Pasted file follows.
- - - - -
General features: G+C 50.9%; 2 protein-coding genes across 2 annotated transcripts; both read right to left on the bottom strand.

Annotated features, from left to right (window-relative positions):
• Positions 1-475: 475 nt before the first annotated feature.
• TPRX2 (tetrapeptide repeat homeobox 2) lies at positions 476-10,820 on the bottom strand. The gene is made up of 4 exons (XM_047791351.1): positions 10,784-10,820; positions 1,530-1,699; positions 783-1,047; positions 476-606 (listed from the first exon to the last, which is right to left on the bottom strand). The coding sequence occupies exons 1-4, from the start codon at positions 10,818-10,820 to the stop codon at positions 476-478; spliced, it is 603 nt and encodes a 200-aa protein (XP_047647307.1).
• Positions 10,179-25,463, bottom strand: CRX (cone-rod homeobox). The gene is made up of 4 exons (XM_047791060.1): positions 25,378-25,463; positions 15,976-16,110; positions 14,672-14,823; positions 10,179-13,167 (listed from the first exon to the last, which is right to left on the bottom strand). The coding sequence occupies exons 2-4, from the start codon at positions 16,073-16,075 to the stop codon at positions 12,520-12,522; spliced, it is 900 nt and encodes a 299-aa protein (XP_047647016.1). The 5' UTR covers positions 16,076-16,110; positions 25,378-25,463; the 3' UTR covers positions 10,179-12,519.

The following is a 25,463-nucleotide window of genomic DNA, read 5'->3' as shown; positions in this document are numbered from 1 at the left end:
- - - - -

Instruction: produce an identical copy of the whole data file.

General features: G+C 50.9%; 2 protein-coding genes across 2 annotated transcripts; both read right to left on the bottom strand.

Annotated features, from left to right (window-relative positions):
• Positions 1-475: 475 nt before the first annotated feature.
• TPRX2 (tetrapeptide repeat homeobox 2) lies at positions 476-10,820 on the bottom strand. The gene is made up of 4 exons (XM_047791351.1): positions 10,784-10,820; positions 1,530-1,699; positions 783-1,047; positions 476-606 (listed from the first exon to the last, which is right to left on the bottom strand). The coding sequence occupies exons 1-4, from the start codon at positions 10,818-10,820 to the stop codon at positions 476-478; spliced, it is 603 nt and encodes a 200-aa protein (XP_047647307.1).
• Positions 10,179-25,463, bottom strand: CRX (cone-rod homeobox). The gene is made up of 4 exons (XM_047791060.1): positions 25,378-25,463; positions 15,976-16,110; positions 14,672-14,823; positions 10,179-13,167 (listed from the first exon to the last, which is right to left on the bottom strand). The coding sequence occupies exons 2-4, from the start codon at positions 16,073-16,075 to the stop codon at positions 12,520-12,522; spliced, it is 900 nt and encodes a 299-aa protein (XP_047647016.1). The 5' UTR covers positions 16,076-16,110; positions 25,378-25,463; the 3' UTR covers positions 10,179-12,519.

The following is a 25,463-nucleotide window of genomic DNA, read 5'->3' as shown; positions in this document are numbered from 1 at the left end: